0315_Donor-Engagement-Good-Design

Toms Shoes. American Red Cross. World Wildlife Fund. The YMCA.

As you read the names of those nonprofits, could you “see” them? Each organization has embraced design to create a solid brand that you can visualize without actually seeing it.

Has your nonprofit organization recognized the power of good design?

From your organization’s logo to your printed materials to your website, a strong brand built on good design creates meaning for your donors and financial value for your organization. People today expect good design, and this expectation sets new standards for all organizations.

What your nonprofit “says” with visual design can make a huge difference with your donors. 90 percent of information transmitted to the brain is visual, and 40 percent of people respond better to visual information than plain text. When your visual brand is strong, your nonprofit will have an easier time building an audience, telling your story and growing your donor base.

How can your nonprofit use good design to your fundraising advantage? Here are three ways to create a great donor experience through good design:

1. Establish a Brand for Your Nonprofit

Think of your organization’s brand as a person. What does that person say, and how do they say it? How do they act? How do they make you feel? Branding goes beyond your logo to your organization’s personality.

When it comes to the visuals you use in direct mail appeals, on your website or for social media posts, make sure each conveys your brand personality. Develop a style guide for your nonprofit that includes the following elements for your visual identity:

  • Logo standards, including primary and secondary versions of your logo
  • Naming conventions
  • Typography, specifying a font(s) that matches your brand’s personality
  • Color palette
  • Photography style

2. Strive for Visual Brand Consistency Across Channels

If you want donors to believe in your organization, you can’t send mixed messages. But when your organization looks different in print from what it looks like online or looks different from piece to piece, this is exactly what you’re doing.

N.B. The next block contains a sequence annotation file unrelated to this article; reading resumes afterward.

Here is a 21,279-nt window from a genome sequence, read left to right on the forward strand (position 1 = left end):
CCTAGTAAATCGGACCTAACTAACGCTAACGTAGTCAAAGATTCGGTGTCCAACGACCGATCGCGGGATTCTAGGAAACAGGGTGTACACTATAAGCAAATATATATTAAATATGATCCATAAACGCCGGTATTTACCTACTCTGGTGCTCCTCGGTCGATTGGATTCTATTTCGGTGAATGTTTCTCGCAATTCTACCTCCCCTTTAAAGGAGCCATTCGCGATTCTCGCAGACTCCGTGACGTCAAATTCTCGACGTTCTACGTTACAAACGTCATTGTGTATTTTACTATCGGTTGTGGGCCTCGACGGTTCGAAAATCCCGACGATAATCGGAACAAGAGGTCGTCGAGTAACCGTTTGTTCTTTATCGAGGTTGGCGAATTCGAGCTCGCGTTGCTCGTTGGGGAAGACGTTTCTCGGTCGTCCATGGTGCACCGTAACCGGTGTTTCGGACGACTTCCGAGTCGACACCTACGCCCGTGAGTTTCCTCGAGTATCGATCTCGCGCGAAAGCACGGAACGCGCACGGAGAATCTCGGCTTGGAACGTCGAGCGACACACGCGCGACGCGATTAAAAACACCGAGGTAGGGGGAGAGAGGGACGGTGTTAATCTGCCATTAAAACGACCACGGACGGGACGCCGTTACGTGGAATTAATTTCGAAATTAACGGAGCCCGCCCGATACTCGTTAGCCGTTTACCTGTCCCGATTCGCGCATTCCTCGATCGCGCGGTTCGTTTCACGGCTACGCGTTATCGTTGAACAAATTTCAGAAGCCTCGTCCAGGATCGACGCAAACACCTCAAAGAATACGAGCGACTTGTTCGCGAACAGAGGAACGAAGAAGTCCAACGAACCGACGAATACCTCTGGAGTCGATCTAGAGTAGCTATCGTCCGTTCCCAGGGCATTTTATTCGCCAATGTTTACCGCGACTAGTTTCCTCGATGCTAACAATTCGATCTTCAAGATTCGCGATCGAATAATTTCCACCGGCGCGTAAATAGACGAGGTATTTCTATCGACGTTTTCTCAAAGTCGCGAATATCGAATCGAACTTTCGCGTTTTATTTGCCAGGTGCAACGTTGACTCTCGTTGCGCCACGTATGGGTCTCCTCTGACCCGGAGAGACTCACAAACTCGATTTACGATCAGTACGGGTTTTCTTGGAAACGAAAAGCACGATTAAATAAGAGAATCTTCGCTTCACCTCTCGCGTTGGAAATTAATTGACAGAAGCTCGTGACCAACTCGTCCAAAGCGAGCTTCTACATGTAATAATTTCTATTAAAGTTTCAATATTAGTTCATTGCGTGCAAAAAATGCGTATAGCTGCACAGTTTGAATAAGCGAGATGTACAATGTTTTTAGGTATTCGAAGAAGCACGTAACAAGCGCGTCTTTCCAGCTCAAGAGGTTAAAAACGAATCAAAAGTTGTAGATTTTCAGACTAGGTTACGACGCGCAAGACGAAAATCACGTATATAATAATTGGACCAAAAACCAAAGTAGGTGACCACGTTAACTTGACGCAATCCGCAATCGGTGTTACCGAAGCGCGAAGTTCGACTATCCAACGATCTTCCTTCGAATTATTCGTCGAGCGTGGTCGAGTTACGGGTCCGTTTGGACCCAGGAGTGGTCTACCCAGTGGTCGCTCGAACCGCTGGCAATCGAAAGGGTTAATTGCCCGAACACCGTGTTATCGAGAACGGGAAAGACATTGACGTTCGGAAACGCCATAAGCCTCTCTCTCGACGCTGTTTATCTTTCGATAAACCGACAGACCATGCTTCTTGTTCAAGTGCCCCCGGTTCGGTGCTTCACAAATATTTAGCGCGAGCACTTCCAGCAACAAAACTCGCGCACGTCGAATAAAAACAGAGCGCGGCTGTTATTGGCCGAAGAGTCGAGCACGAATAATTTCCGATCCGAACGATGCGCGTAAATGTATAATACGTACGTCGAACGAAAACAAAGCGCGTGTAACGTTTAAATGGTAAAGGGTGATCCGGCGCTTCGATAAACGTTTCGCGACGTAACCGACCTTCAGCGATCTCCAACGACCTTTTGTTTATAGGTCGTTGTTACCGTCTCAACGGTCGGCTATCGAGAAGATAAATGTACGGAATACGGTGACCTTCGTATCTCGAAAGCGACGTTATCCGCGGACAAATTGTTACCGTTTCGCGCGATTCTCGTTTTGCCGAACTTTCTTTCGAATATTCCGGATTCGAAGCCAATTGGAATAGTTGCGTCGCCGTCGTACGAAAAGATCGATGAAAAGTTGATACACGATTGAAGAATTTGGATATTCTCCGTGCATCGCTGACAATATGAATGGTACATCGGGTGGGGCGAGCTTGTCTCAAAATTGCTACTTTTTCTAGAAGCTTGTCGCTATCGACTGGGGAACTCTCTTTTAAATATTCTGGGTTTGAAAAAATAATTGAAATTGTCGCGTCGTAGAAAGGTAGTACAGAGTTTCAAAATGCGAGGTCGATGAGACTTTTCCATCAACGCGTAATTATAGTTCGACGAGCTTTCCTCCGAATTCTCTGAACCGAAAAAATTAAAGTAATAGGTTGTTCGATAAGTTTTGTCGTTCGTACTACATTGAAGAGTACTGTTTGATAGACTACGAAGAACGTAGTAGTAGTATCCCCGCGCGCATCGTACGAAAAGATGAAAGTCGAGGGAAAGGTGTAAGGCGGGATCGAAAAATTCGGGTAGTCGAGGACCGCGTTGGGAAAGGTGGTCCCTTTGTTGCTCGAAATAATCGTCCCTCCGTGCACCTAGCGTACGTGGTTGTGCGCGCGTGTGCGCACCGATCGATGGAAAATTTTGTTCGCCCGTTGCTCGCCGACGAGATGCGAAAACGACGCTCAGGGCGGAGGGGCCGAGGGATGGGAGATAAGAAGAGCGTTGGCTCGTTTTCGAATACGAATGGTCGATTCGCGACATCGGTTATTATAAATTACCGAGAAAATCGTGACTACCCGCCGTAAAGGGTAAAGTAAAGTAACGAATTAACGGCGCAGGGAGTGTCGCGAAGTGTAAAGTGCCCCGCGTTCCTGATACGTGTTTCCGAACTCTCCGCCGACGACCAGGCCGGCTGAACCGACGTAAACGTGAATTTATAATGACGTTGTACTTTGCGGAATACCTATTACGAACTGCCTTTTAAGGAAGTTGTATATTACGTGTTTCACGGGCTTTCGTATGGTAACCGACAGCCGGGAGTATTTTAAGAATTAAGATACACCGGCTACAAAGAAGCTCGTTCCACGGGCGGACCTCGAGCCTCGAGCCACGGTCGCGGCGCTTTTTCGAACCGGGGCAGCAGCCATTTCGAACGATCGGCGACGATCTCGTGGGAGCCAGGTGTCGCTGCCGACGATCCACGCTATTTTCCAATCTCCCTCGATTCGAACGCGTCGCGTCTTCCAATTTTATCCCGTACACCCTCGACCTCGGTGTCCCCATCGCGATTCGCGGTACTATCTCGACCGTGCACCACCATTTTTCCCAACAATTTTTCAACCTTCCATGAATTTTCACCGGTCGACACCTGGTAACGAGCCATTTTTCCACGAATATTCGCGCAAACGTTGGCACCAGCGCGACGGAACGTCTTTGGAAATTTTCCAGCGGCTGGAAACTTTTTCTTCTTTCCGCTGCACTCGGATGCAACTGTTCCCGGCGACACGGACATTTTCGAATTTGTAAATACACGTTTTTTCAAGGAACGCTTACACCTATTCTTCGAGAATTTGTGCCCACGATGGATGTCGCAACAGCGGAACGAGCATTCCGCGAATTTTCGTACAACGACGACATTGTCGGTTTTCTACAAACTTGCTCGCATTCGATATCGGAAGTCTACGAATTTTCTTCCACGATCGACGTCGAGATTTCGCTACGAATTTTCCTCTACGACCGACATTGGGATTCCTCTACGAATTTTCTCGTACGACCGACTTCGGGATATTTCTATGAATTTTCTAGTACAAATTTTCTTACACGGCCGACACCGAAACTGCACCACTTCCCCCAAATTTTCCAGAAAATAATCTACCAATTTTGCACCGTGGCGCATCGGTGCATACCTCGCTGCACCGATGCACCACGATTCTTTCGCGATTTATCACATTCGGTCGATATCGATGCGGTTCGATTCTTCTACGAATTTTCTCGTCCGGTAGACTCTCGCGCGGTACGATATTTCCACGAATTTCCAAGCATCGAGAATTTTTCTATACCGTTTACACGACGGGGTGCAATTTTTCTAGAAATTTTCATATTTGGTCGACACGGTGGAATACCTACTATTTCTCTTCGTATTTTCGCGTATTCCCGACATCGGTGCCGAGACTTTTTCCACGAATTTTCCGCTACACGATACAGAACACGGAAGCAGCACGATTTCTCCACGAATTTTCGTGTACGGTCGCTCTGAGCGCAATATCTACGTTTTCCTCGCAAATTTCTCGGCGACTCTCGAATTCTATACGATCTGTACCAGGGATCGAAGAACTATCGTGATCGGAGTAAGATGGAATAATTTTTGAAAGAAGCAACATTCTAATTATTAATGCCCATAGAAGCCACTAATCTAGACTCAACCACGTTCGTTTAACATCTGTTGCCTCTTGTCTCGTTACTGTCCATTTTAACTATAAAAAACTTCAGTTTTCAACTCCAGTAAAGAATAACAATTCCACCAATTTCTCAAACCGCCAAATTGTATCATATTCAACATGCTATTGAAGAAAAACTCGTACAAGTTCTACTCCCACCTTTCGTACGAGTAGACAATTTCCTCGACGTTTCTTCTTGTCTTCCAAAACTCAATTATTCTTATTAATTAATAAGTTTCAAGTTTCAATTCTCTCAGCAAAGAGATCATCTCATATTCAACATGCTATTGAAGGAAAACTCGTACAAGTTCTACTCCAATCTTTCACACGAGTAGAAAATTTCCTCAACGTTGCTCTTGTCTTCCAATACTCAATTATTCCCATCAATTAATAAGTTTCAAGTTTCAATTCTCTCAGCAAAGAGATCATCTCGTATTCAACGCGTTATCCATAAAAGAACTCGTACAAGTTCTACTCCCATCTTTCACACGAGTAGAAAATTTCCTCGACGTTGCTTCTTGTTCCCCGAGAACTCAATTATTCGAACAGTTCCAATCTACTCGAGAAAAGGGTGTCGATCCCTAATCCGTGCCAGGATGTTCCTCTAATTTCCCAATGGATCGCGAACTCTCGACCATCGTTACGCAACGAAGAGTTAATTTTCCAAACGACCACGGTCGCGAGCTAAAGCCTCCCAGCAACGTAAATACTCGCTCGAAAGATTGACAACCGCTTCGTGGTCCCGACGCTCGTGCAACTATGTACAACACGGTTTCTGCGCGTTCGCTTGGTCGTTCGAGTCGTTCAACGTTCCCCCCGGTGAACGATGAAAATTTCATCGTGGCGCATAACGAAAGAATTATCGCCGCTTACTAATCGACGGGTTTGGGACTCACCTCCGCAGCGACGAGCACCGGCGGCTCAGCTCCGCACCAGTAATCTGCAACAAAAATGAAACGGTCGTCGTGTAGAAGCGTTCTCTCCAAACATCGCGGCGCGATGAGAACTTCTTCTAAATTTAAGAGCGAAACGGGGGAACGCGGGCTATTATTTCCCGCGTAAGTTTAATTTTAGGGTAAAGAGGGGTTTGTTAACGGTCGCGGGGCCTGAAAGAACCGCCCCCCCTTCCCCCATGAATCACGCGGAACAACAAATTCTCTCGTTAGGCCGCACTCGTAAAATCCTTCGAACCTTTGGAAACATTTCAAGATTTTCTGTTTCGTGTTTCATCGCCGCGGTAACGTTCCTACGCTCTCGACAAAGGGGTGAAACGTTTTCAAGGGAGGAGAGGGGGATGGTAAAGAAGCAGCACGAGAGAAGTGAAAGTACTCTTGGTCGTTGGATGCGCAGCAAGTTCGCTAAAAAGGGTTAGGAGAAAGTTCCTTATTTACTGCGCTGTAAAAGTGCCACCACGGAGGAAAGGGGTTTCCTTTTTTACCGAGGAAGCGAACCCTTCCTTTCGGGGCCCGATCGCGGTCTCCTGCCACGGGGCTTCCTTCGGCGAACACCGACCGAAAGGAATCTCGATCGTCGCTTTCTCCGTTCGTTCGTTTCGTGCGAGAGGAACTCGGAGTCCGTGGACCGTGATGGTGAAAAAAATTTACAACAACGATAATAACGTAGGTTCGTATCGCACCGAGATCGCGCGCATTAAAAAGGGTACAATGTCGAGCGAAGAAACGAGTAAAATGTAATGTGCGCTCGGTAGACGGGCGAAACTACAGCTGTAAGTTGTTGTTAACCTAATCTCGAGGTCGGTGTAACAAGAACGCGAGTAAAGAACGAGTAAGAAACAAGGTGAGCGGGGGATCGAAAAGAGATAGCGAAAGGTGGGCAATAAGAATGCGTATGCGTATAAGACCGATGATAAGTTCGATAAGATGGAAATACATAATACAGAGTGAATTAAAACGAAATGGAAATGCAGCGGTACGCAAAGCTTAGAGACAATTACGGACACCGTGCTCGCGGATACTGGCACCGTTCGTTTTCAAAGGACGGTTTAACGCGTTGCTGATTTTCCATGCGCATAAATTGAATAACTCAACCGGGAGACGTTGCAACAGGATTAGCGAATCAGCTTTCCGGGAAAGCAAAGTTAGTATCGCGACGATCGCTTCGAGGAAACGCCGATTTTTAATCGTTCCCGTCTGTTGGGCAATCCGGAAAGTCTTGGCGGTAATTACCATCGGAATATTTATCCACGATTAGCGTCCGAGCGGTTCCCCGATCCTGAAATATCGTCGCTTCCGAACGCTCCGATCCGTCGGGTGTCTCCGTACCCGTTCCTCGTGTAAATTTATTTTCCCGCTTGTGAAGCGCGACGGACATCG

Brand all of your collateral, including appeals, newsletters, brochures, emails and digital assets, with your brand colors and logo. Use the same version of your logo for each of your social media profiles. Make your organization’s collateral recognizable even when you can’t spot your logo.

3. Add Variety to Your Media Mix

Just as it’s important to use a mix of communication channels to reach your audience, mixing up the media you use keeps donors engaged.

“A picture is worth a thousand words,” so incorporate compelling photos whenever possible. Use photos in your appeal letters to heighten the emotions you want donors to feel. Capture your events with great photography and post albums on Facebook.

You get bonus points when you share photos on social media that include donors and volunteers. People love to see themselves and you’ll likely see a great engagement spike.

Video is a powerful storytelling tool that your nonprofit can implement at a couple of levels. Use short-form videos that you can create with Vine and Instagram to create hype for an event, highlight your organization’s personality or show off your latest project.

Beyond these microvideos, however, it’s a good idea to have at least one professionally produced video that summarizes your nonprofit’s mission and highlights your success. Showing the problem and how you are trying to fix it provides a perfect “call to action” opportunity. And current donors love to see where their money went. When you show them through video, you almost guarantee a repeat donation.

 

The road to successful donor engagement starts with a brand that is authentic and clear. When your nonprofit embraces good design in your donor communications, you begin creating a donor experience that cultivates a stronger, more engaged donor base.

 

Wondering what fonts might best match your nonprofit’s personality? Download our “Know Your Type” typography guide to help you choose fonts that send the right message.

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